The current issue of The Economist looks at how the idea of "corporate social responsibility" is faring in the downturn. The answer is mixed: Corporate giving is down, but companies and their customers seem to be keeping up their interest in sustainability.
Take candy makers Mars and Cadbury: Both have committed to making their cocoa production environmentally sustainable by 2020. Why? Because they're worried about environmental degradation ruining their cocoa supplies over the coming decade. Wal-Mart meanwhile recently announced to 1,000+ of its Chinese suppliers that it would be holding them to higher environmental standards, higher expenses notwithstanding. The reason: They calculated that if these suppliers cut down on their packaging, Wal-Mart could knock out more than enough transportation-related costs to compensate. At the same time, consumers continue to keep up the CSR pressure: Marks & Spencer research indicates that 40% of us still have a clear preference for ethically sourced products, as long as we don't have to pay too much of a premium.
If, like Wal-Mart, companies can make sustainable sourcing and fair trading cost-neutral while winning with consumers on the CSR front, why not go for it?
But in some industries, the big CSR issues aren't so easily resolved. INSEAD recently released a timely case study in point, examining initiatives the Swiss pharmaceutical company Roche has taken to ensure that sufficient quantities of its influenza drug Tamiflu will be available in the event of a worldwide flu pandemic. As the World Health Organization assesses once more whether to raise the alert level on the swine flu / H1N1 outbreak to phase 6 -- a formal pandemic -- the INSEAD case study helps put trickier CSR situations like Roche's into relief.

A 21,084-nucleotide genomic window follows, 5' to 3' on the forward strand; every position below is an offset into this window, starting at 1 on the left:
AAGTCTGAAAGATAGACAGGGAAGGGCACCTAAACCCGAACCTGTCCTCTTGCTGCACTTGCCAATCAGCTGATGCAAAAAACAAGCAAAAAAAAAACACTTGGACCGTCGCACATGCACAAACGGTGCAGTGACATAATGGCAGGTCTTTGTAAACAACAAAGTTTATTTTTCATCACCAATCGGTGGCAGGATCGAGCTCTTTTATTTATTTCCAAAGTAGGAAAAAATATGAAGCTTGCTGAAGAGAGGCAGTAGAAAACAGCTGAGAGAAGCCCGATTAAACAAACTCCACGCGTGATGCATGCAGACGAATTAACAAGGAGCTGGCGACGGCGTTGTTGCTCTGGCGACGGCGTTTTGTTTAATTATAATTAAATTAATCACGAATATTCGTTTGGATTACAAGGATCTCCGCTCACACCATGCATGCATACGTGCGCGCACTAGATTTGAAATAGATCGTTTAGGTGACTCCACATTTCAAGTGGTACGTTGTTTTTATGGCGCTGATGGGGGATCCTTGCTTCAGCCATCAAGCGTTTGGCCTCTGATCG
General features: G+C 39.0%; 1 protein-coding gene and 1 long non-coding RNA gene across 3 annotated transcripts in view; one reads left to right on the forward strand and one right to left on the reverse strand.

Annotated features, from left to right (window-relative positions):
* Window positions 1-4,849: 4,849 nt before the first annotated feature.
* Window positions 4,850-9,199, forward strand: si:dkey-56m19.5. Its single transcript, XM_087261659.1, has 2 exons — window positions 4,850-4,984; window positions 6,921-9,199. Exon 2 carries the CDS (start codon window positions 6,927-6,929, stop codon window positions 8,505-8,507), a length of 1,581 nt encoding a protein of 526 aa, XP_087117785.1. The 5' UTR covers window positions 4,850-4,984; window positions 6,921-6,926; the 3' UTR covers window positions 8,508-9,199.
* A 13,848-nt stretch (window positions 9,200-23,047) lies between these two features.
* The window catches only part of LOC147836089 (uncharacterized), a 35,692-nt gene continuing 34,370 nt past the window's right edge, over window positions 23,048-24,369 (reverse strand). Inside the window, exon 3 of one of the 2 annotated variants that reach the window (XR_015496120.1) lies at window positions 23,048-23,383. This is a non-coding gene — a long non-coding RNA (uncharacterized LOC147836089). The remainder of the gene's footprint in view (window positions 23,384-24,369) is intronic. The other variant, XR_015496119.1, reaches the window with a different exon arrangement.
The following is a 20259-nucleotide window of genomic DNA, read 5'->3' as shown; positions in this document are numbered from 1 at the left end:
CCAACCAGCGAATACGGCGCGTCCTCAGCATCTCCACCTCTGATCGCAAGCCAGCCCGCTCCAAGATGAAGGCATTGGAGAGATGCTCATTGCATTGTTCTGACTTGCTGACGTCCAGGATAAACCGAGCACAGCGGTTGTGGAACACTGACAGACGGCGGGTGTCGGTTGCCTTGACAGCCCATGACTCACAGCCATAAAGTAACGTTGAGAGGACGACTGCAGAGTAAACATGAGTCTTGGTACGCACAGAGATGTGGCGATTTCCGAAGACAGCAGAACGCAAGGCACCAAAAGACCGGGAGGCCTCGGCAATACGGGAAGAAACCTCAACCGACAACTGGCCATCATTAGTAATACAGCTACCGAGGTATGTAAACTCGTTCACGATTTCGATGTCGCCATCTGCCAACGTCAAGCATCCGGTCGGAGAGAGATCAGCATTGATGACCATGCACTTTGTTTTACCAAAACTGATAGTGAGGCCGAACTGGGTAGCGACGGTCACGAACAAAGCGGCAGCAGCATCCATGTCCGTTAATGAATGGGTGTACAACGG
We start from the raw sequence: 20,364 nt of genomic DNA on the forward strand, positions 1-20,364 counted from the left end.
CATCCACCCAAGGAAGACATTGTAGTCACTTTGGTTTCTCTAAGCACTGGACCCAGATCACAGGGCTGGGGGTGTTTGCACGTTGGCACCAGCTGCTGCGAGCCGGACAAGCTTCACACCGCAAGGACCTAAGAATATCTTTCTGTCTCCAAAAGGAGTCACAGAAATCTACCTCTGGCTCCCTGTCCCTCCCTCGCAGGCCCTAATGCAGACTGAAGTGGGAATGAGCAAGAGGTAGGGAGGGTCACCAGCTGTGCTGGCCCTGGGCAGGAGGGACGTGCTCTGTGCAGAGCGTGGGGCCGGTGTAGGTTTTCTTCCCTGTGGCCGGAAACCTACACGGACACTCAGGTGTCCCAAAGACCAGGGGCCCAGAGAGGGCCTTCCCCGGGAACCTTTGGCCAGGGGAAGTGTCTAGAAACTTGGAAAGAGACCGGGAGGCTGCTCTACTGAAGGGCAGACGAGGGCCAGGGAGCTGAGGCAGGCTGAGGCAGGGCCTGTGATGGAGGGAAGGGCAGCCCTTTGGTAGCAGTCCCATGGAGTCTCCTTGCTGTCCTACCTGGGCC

Tamiflu is one of a few antiviral drugs that's effective against H1N1. If a flu this nasty were not only to go pandemic but kill tens of millions, and public opinion were to determine, rightly or wrongly, that Roche was in a position to prevent these deaths yet didn't, the fallout could do the company in.
Since the late '90s, though, Roche has invested in developing the (until now hypothetically) necessary stockpiles -- setting up a worldwide manufacturing network at its own expense, granting sub-licences to companies in China and India, sharing technical knowledge with another firm in South Africa, and encouraging underdeveloped countries to manufacture generic versions of Tamiflu (which you can do in those markets without violating Roche patents). On the WHO's request, Roche deployed a rapid-response stockpile of three million treatment courses of Tamiflu, over and above the two million already held in reserve by the WHO itself, and has since upped the supply.
Not too shabby, for a big pharma company. But the deeper issue is what longer-term CSR obligations Roche's Tamiflu patent should imply. After all, as INSEAD professor of operations management and one of the authors of the case study, Luk Van Wassenhove, puts it, "Companies are not philanthropic entities."
Is it appropriately up to Roche to make Tamiflu available cheaper or for free to poor populations? Tougher still, how should the company think about prioritizing the drug's distribution? The easy answer is, hand it over to the WHO. But the reality is, there's no effective supply chain in place for delivering a drug like Tamiflu in low- and middle-income countries -- meaning that once a flu strain starts spreading fast enough, there's no way to do "rapid-response" distribution, regardless of what you call your stockpile.
Roche can invest a decade and hundreds of millions in building up an emergency supply of the drug, but without new ways of distributing it, it won't get to those who need it when they need it. So the question is, how much corporate responsibility can society demand from a firm like Roche apart from demanding that governments and other non-corporate interests reciprocate?